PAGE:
The learning targets for the read aloud with my 8th grade Language Arts class address the battle of internal conflict. This target was addressed using the main character of the read aloud book. I wanted students to draw from what they have learned from the ongoing unit on heroes in literature to identify the constant struggle of internal conflict of the character as well to draw from their own internal conflict. The second target of this lesson was for students to understand what duel identity is, and how it relates to conflicting internal struggle of the main character. The book chosen for this lesson was The Absolutely True Diary of a Part-Time Indian by Sherman Alexie.
This book was appropriate for the students because it fit within the unit of Hero’s in Literature that our cooperating teacher was teaching at this time. I choose this book not only because I believed it was a rich, thought provoking story but because our student body has already dealt with internal conflict of duel identity. Many, if not all behave differently at school then at home or with their peers than with siblings. However, the internal conflict, like that observed in reading the Odyssey or dissecting movie clips of Batman, is a challenge that not only superheroes or mythical men deal with. It is a challenge we all face and sometimes fail at.
I told the students why I opted not to ignore the languages because I felt it pertinent within the context of understanding our main character. These lead into a great whole group talk of the power behind language. Many of the students shared when someone makes fun of them or they make fun of others that its results in strong feelings. This response was amazing to me because we as teachers also forget the power behind language. We sometimes talk for many minutes at a time to our students and don’t stop to think about what meaning they are grasping behind our words. This reflection was powerful for me because I want to be mindful of the language I use towards my school and students.
Last week I did a read aloud with my eight graders on Sherman Alexie’s The Absolutely True Diary of a Part-Time Indian. The students enjoyed the book and handled the tough concepts of internal struggle and duel identity well. And though my exit activity proved to me that they were engaged in the reading, and they were thinking critically the real results of the reading reveled themselves this week. Three students asked where they could get the book to read on their own time. I will repeat this, three students asked to read the book outside of school, a book not assigned or to be graded, and something that will be devoured with pleasure not in the troughs of homework agony. When this was asked of me “where can I get this book to read?” I had to “check myself” not to respond with a loud three cheers for reading and above all resist high fiving them! Least I deter them with my teacher “un-coolness” , but rather I helped them track down the book and gave them a hearty , “ I am so excited for you read this- let me know what you think when you are finished .”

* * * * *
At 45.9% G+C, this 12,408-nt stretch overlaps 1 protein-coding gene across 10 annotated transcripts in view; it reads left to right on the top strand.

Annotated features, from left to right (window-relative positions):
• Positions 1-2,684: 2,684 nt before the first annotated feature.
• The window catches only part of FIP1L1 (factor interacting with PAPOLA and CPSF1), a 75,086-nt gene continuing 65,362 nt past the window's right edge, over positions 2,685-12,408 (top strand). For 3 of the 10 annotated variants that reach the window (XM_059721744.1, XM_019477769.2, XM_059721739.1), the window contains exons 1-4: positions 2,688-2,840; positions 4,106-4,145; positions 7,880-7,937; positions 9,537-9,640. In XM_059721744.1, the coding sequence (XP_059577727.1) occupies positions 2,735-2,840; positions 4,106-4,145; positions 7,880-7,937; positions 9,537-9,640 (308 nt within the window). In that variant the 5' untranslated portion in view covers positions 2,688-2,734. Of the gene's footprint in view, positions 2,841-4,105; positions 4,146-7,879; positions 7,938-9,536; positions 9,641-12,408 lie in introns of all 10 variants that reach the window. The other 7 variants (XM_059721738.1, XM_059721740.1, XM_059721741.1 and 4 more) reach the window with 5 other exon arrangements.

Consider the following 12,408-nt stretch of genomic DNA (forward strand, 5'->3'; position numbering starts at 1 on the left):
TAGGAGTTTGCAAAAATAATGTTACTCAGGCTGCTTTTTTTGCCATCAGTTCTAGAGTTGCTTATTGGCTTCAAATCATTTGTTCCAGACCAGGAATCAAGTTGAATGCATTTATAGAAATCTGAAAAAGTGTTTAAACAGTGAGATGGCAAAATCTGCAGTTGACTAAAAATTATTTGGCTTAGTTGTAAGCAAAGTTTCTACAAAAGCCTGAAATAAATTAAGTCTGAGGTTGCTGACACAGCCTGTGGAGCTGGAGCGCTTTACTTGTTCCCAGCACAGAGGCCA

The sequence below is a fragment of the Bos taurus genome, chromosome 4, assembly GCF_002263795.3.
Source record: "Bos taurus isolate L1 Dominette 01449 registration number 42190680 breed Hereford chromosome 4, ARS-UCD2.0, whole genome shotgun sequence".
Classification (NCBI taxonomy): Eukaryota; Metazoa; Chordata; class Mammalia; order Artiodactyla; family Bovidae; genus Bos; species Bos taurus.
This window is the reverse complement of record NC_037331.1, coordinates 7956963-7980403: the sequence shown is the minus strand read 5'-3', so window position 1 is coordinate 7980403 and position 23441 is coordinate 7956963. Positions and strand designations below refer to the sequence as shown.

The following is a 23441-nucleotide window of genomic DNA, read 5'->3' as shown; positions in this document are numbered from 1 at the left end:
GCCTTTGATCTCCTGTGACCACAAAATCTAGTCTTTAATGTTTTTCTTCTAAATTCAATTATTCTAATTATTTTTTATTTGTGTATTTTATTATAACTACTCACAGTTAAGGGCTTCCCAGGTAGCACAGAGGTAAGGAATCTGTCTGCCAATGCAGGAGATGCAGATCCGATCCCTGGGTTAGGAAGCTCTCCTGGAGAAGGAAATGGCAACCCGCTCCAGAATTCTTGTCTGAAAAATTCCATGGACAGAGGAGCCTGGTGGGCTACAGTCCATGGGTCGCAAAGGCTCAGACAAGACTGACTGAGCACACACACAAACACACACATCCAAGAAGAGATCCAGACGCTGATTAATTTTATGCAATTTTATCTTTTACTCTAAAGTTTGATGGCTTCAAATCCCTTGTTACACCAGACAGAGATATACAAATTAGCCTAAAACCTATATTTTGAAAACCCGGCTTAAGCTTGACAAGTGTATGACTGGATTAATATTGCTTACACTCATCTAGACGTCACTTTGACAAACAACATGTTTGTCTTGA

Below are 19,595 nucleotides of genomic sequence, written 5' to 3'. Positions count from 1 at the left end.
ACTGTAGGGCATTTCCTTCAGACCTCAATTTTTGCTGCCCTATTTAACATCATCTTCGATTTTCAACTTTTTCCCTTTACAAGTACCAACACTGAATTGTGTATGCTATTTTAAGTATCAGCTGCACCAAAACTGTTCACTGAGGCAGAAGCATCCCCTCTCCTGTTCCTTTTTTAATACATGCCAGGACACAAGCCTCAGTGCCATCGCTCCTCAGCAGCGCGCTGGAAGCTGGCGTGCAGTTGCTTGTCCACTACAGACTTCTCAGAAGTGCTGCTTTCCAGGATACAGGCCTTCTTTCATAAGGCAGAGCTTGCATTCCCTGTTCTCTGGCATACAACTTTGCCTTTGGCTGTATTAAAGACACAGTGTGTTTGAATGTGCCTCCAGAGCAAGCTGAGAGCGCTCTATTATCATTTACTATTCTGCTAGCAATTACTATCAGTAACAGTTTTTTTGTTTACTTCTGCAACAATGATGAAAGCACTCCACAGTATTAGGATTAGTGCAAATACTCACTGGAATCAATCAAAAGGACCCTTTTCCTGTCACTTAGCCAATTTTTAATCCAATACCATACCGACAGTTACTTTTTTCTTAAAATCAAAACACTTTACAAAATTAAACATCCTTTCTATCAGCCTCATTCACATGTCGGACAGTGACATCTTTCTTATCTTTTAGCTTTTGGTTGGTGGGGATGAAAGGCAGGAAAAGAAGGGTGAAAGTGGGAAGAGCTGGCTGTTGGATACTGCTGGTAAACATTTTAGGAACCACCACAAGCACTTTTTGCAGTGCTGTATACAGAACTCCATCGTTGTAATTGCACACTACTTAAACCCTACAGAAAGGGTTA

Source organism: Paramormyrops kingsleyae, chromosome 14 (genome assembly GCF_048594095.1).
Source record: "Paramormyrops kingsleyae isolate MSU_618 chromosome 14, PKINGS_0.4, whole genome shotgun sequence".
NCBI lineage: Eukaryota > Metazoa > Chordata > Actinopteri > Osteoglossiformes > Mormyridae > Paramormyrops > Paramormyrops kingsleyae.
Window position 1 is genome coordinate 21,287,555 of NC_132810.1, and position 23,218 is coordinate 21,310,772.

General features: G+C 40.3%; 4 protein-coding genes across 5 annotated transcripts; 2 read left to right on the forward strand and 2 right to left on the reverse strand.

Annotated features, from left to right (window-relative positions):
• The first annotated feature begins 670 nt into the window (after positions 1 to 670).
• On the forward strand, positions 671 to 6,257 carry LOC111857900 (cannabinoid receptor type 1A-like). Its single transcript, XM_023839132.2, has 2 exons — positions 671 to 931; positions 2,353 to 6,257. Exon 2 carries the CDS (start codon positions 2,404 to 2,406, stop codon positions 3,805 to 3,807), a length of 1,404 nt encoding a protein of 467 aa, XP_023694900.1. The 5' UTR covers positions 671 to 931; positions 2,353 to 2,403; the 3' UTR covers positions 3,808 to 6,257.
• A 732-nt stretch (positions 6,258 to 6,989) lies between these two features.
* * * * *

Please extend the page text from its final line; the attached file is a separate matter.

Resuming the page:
No, this was not the entire 89 8th grade English lit student body begging for the book, and yes, I am aware that the goal is the get them all reading, reading and more reading. But, this felt like such a victory! And you know why, because they reached out to me, asking for the book and it was a book they heard in class. Though a small amount this has huge success written (or should I say read) all over it. This is a perfect reminder that all those hours we pour into lessons and units and scaffolding or teacher tricks that feel lost on glazed eyes and foggy brains focusing on homecoming or food or anything else rather than class – that we can still reach out to the students. We can get them perked up in class to learn and discover on their own outside the classroom. Because isn’t that the point of why we teach? I want my students to become lifelong learners! I do not want a former student to come up to me and say “I just loved that very specific but random thing you said about Shakespeare that one day a long time ago…” that would just be unrealistic, and a little surprising at such a fabulous memory. But rather I want to hear “hey that book you read really got me into reading that authors work..”. This week as the perfect reminder of why I want to teach and why I think reading is such a magical experience!